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IN SHORT: Below the belt belly laughs.
We've seen it on TV and now we see it on the big screen. Jenna Elfman is so damn perky that you better not cross her or you're gonna get your tuchas yanked out through yer mouth. Which is just about the story for poor ol' Professor James Krippendorf (Richard Dreyfuss) in Krippendorf's Tribe, a feel good flick with some very funny below the belt humor.
Which is all this story, about a widower anthropology professor almost caught misspending his research grant money, is. If you've seen the commercials, you have a pretty good idea how low the humor is and have probably made up your mind. That being the case, Cranky fount Krippendorf's Tribe to be a ludicrous and funny romp through white bread academia and society. By the time it collapses under it's own weight, you're out the door, poorer for only the price of the ticket and snacks. That's kind of steep considering that, save for the language, you could have seen this flick done for TV.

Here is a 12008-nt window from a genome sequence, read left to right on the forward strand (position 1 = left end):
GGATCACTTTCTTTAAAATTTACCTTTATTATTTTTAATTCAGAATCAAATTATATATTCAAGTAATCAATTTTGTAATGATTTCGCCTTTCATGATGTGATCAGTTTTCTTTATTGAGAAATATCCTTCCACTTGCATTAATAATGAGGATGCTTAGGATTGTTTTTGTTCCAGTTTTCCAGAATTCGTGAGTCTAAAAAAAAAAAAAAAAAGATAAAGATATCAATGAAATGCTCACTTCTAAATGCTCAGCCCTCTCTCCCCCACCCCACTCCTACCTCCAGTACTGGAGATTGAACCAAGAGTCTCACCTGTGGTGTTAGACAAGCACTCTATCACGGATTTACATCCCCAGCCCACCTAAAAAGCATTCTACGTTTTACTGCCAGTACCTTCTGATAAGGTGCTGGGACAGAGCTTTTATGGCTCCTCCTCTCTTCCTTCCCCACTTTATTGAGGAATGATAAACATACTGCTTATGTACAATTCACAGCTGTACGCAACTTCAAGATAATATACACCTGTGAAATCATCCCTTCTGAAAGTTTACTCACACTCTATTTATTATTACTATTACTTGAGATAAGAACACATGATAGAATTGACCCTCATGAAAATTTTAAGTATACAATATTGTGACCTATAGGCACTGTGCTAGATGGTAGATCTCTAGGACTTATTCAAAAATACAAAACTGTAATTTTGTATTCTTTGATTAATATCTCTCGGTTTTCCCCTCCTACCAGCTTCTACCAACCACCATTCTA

The sitch: Krippendorf's wife was the smart one. She wrote the grant proposals. She did most of the work. She raised the three kids in the jungles of New Guinea. Since her death, the youngest child has stopped talking. The eldest daughter has turned angry and the middle son has shown a real knack for making up wild stories of the family adventures in the jungle. Which is a good thing when it comes time for the good Professor to present his findings at the University. Having none, he does the only thing a man can do. He makes it up.
At his presentation, rival professor Ruth Allen (Lily Tomlin) and money conscious Dean Gerald Adams (Stephen Root of TV's NewsRadio) wait on his every word. One to bury him the other to praise him.
Also in the peanut gallery are the incredibly enthusiastic ex- student (now Professor) Veronica Micelli (Elfman) and cable network owner Henry Spivey (David Ogden Stiers), who smells big bucks in the "discovery" of the previously unknown Shelmikedmu tribe. When Krippendorf is asked to produce film of his discovery, he creates it in his own backyard.
In the movie, nasty grandparents, aged benefactors, a strained romance and more well written sex humor than Cranky's seen in a long time keep everything moving right along at a painless pace.
On average, a first run movie ticket will run you Eight Bucks. Were Cranky able to set his own price to Krippendorf's Tribe, he would have paid...
As date flicks go, it's probably a buck higher on the scale. But Cranky walked out feeling like he'd just eaten cotton candy. Good then, not missed now. Still fun, though.
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